Homosexuality is viewed differently in different regions and by various groups. Generally, gays are more accepted in big cities than in rural communities. Homosexuality is more widely accepted, but not without some degree of opposition. There are gay communities in Berlin (which recently had an openly gay mayor) and other large German cities.
Homosexual marriage is still controversial, but in June 2015 the US Supreme Court made it legal nationwide, after many states had done so on their own. Homosexual marriage is not allowed. Homosexual partnerships are legally recognized, but do not truly offer the same benefits as marriage. In some ways there is more anti-gay legal discrimination in Germany than in the US.
Since 9/11, Muslims are increasingly viewed with suspicion, but freedom of religion is still a strong US belief. Although there is a large minority Muslim (Turkish) population in Germany, attempts to build mosques in Cologne and other German cities have met with resistance.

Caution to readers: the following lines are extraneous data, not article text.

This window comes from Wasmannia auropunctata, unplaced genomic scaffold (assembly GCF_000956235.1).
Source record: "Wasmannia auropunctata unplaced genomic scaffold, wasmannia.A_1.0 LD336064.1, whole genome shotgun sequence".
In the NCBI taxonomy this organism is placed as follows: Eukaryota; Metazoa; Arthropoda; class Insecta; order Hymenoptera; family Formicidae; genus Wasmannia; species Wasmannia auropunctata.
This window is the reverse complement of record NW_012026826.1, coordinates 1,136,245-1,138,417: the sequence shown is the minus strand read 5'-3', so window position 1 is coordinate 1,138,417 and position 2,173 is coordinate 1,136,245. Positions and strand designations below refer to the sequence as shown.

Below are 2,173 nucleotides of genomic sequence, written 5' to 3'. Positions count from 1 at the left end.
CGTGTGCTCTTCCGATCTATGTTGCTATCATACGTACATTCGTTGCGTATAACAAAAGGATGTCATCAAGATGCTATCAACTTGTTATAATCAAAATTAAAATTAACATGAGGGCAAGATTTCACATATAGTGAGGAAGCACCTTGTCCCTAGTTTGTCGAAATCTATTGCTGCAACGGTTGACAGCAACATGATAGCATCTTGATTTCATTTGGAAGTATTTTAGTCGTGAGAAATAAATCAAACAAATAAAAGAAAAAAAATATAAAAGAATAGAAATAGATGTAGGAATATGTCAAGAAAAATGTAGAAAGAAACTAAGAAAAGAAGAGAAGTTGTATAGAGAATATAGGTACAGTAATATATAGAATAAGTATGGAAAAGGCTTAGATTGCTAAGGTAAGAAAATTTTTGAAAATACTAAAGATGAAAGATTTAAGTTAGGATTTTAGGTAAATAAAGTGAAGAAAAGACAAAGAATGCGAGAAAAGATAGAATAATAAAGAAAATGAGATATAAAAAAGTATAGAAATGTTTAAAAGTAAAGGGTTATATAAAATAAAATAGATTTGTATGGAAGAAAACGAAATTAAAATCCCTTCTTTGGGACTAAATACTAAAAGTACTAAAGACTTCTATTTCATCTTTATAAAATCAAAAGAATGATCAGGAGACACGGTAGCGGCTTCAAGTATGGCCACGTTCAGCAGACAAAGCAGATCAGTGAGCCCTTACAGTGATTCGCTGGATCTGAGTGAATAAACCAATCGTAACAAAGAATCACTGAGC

More: Religion in Germany and Tom Cruise and the Scientology Controversy (GW Expat Blog)
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Next | Cultural Comparisons – Part 4

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Next | Cultural Comparisons – Part 4

One thought on “Cultural Comparisons 3

  1. > Although you qualify by saying generally, I am not aware of anything that would not allow religious symbols into a public school in the U.S. This may be not an issue as many minority religions home school.
    > Marriage requirements differ by state, but most at least require a signed marriage license from the state. A “wedding” is not usually considered a legal marriage.